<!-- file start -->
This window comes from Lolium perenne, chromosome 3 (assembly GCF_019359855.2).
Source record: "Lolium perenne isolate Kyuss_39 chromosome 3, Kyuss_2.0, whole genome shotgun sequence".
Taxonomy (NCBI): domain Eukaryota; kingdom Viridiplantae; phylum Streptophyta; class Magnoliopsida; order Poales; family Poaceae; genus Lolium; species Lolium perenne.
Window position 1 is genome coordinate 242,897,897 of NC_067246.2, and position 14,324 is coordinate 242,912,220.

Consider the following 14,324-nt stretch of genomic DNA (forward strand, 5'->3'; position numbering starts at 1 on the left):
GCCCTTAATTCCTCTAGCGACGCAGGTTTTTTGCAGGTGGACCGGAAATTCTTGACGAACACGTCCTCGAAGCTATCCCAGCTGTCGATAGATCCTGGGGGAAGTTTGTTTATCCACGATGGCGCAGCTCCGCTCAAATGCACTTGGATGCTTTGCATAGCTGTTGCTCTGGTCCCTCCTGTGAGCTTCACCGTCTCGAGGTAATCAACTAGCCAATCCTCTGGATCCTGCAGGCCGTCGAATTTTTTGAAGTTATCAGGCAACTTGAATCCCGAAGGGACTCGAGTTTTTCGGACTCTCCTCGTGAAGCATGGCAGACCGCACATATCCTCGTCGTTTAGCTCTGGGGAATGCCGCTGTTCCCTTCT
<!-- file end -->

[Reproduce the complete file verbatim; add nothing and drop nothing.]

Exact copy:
This window comes from Lolium perenne, chromosome 3 (assembly GCF_019359855.2).
Source record: "Lolium perenne isolate Kyuss_39 chromosome 3, Kyuss_2.0, whole genome shotgun sequence".
Taxonomy (NCBI): domain Eukaryota; kingdom Viridiplantae; phylum Streptophyta; class Magnoliopsida; order Poales; family Poaceae; genus Lolium; species Lolium perenne.
Window position 1 is genome coordinate 242,897,897 of NC_067246.2, and position 14,324 is coordinate 242,912,220.

Consider the following 14,324-nt stretch of genomic DNA (forward strand, 5'->3'; position numbering starts at 1 on the left):
GCCCTTAATTCCTCTAGCGACGCAGGTTTTTTGCAGGTGGACCGGAAATTCTTGACGAACACGTCCTCGAAGCTATCCCAGCTGTCGATAGATCCTGGGGGAAGTTTGTTTATCCACGATGGCGCAGCTCCGCTCAAATGCACTTGGATGCTTTGCATAGCTGTTGCTCTGGTCCCTCCTGTGAGCTTCACCGTCTCGAGGTAATCAACTAGCCAATCCTCTGGATCCTGCAGGCCGTCGAATTTTTTGAAGTTATCAGGCAACTTGAATCCCGAAGGGACTCGAGTTTTTCGGACTCTCCTCGTGAAGCATGGCAGACCGCACATATCCTCGTCGTTTAGCTCTGGGGAATGCCGCTGTTCCCTTCT